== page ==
TAMPA, Fla. – Not a hint of smugness. Not a trace of gloating. Contentment instead of conceit.
Was that A-Rod or the Dalai Lama?
Nearly a year to the day after the superstar everyone loved to loathe laid bare his steroid-stained past and lamented his repeated postseason failures in a large media tent outside the New York Yankees spring training facility, Rodriguez sat in the same tent and marveled at the startling turn of events.
He'd gone from what he described as "rock bottom" to a World Series champion, removing once and for all the proverbial monkey off his back that for him had been a "humongous gorilla." The climb to the summit had been "magical," "exhilarating," and the pinnacle was "forever mine."
Was that A-Rod or Edmund Hillary?
Sir Hillary, after becoming the first man to scale Mount Everest, devoted his life to building hospitals and schools for the Sherpa people of Nepal. Nobody expects such selflessness from Rodriguez, who dodged a question about a promise he'd made a year ago to help spread the word among America's youth about the evils of steroids. Another championship or five will do.
Especially if he maintains his newfound tranquility. The player who most exemplified greed, self-centeredness and style over substance, and who on occasional chatty days would confess to being tortured by the trappings, said three times in a 19-minute news conference that a key to the Yankees' title was "checking egos at the door."
He really seemed to believe it. Maybe because the results were so spectacular. As if he could hardly believe his own memory, Rodriguez recapped his year of enlightenment and splendor, beginning with the news conference where he explained the drug use exposed in a Sports Illustrated article.
"It was obviously a very embarrassing day and not something I'd want to go back and do," he said. "But looking back it was a very important day, a necessary step. I've done a lot of growing up and realized a lot of things."
Next came seven weeks of rehabilitation from hip surgery near his doctor in Vail, Colo. "I took that time to look in the mirror and be honest with myself," he said.
Rodriguez made his season debut in Baltimore on May 8. "I kind of divorced myself from the idea of numbers and from personal achievements and really bought into the whole team concept of winning ballgames," he said.
It took a while to work off the rust and approach 100 percent physically. A month in, he was batting .207 and taking more hits from the media than he was delivering on the field. But the team was winning, and soon he heated up.
"You started seeing him run a lot more the second half," manager Joe Girardi said. "That was a sign for me that his legs were feeling really good. He had bounce in his step, his hip wasn't bothering him." Meanwhile, Rodriguez recognized he was no longer a pariah. Getting knocked off his pedestal put him within arm’s reach of anyone who wanted to give him a supportive hug or fist bump.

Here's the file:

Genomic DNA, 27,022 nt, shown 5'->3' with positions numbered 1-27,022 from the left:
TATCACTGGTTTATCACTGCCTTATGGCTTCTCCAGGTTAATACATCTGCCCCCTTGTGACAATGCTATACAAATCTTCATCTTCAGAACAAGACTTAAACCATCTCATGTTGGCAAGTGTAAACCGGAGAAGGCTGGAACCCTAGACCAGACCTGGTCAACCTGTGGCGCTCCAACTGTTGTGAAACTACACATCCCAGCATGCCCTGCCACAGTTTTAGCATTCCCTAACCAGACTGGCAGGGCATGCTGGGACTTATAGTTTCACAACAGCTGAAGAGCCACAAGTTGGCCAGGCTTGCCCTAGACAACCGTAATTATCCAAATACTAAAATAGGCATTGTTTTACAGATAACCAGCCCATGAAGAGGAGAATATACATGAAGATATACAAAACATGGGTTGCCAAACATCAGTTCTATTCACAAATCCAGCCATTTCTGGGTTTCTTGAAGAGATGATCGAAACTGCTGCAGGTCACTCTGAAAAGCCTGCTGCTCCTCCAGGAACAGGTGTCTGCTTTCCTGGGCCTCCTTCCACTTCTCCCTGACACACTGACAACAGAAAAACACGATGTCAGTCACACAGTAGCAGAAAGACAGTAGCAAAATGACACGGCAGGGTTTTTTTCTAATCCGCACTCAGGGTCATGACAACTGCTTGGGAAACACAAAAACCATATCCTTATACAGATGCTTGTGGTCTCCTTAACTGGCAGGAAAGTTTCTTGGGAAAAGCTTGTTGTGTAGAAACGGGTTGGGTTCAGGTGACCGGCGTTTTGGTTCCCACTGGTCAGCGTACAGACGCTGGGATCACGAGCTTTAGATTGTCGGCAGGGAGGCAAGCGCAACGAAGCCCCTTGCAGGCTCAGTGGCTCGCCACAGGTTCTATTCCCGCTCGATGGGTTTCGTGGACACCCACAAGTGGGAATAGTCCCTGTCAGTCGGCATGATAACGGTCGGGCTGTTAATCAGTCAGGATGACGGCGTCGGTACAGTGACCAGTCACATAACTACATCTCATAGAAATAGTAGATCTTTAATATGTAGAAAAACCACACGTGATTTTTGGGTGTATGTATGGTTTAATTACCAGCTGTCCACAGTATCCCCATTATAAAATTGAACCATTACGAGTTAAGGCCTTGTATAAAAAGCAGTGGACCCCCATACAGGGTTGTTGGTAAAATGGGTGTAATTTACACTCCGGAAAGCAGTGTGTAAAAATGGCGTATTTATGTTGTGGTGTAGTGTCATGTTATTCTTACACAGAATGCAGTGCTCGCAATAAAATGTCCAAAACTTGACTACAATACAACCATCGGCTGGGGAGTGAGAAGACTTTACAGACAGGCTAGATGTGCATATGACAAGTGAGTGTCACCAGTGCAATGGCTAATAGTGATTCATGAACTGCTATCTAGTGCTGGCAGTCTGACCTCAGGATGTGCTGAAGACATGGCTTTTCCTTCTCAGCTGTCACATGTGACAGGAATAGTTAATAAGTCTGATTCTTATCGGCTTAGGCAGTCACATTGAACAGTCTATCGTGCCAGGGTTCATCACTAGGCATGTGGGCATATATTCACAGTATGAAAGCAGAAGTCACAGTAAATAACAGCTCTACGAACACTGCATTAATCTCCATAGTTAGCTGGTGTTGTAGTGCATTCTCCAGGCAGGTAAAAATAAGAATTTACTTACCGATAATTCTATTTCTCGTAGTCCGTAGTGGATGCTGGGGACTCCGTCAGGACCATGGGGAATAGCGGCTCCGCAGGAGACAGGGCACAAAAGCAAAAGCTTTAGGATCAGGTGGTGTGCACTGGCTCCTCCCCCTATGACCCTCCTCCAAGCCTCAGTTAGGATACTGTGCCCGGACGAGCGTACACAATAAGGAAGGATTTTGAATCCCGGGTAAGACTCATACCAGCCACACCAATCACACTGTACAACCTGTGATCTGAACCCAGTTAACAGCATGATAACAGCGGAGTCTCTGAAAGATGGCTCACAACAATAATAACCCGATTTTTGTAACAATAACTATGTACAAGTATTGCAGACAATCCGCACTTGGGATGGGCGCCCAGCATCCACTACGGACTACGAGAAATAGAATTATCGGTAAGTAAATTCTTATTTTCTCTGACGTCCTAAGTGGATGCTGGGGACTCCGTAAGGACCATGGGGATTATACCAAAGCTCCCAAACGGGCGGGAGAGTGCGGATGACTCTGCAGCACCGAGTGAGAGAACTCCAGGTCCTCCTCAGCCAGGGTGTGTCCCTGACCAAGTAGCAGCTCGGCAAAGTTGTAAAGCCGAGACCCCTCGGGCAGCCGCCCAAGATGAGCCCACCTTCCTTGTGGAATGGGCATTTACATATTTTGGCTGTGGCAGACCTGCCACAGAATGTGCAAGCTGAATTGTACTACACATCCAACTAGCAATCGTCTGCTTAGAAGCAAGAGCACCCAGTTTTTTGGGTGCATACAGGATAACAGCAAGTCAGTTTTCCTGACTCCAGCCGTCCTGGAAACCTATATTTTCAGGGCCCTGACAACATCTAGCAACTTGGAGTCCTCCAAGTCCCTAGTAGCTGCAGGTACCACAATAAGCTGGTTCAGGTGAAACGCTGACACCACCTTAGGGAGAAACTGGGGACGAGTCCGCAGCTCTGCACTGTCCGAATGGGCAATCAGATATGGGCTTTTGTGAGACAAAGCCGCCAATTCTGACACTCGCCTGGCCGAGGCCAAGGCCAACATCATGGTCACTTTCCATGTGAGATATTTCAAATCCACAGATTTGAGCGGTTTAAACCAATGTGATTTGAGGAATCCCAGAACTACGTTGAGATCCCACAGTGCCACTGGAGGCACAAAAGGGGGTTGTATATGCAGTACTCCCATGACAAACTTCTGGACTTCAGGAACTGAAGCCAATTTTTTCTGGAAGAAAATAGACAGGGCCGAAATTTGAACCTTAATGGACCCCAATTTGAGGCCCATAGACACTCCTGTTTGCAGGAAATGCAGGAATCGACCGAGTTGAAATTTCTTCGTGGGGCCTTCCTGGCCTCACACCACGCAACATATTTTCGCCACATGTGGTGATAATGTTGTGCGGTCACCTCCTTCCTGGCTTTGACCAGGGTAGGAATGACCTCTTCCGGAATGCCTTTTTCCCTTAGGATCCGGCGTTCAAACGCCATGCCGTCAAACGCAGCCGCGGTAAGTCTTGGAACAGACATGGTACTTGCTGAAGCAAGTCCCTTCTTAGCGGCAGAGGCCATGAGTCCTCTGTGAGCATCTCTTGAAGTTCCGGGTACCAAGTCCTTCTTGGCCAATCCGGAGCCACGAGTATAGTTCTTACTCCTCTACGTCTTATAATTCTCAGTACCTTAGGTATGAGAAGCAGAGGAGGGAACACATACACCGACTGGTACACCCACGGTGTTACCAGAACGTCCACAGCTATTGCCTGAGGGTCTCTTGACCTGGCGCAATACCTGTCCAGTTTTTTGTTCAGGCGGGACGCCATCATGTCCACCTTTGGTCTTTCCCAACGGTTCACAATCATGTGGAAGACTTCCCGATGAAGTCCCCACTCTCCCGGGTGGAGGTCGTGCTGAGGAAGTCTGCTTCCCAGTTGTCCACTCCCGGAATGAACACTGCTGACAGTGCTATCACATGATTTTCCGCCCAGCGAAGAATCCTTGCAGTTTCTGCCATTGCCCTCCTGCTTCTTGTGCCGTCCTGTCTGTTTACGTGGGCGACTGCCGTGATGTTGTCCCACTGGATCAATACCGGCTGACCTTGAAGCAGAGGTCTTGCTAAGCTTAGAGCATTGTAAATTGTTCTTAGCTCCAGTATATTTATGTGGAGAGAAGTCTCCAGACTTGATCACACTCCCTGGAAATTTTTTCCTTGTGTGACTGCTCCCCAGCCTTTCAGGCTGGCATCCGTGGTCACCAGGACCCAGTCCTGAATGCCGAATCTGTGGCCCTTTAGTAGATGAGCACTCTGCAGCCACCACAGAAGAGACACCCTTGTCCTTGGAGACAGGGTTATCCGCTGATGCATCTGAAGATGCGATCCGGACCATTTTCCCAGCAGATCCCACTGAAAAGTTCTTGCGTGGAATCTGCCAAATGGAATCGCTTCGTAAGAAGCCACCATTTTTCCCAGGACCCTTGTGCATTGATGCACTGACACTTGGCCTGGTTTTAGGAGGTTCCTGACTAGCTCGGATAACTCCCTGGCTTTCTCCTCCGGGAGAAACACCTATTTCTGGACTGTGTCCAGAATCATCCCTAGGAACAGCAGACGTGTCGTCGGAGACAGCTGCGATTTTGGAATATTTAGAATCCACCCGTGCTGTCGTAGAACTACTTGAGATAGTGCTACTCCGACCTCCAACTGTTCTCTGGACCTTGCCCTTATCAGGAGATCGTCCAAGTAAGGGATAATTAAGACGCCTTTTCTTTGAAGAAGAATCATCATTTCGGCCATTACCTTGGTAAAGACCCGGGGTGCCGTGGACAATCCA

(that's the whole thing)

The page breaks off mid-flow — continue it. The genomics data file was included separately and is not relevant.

"I got so much love and respect from people – texts and phone calls from current players and former players," he said. "I'd hit a double or get to third base, every player, I mean hundreds of them, tapped me on the butt and said it's a great thing you did, we're behind you and congratulations. So I definitely felt the energy changed for the better and I hope that continues."
Rodriguez finished the regular season with exactly 30 home runs and 100 runs batted in thanks to a two-homer, seven-RBI game on the last day. It was his 13th 30-100 season, the most in baseball history, but more importantly he entered the postseason with sky-high confidence. He hit .365 with six homers and 18 RBIs in the 15 games it took to win the World Series. His OPS was an otherworldly 1.308.
"From as low as any person or any athlete can probably be to where we ended up in early November is something I'm in awe of," he said. "I couldn't believe it was us, that it was me it was happening to."
This from the former teen prodigy who became a certified cheater, perhaps the most gifted player in baseball history who indisputably became the highest-paid, found serenity by giving in to the greater good.
Was that A-Rod or Frank William Abagnale?
As a World champion and rehabilitated egotist, what's next for Rodriguez? He's about to begin his 17th major league season yet he's only 34. He's under contract through 2017 and ought to become the all-time home run and RBI champion by then. There's plenty of time for him to revert to putting personal achievements ahead of the team, to undergo another confidence crisis, to find his name splashed across the tabloids for clueless off-the-field behavior.
For now, though, the Yankees are enjoying the tranquil Rodriguez in what so far has been a tranquil training camp. Mariano Rivera(notes) sits at his locker whistling "Empire State of Mind," the Jay-Z song that became the World Series anthem. Andy Pettitte(notes) leads a group of players to chapel. New acquisition Curtis Granderson(notes) dazzles hard-bitten beat writers with his playfulness and polish.
Rodriguez soaks it in. An ancillary benefit of his new approach is appreciating his teammates. He talked about them being a family and said that for the first time he invited guys to work out with him in the offseason. And twice he mentioned having lunch with Mark Teixeira(notes), as if that was something special.
"We both talked about what an amazing feeling it was to be world champs and how badly we want to do that again," Rodriguez said. "It becomes an addiction. You want to just keep winning."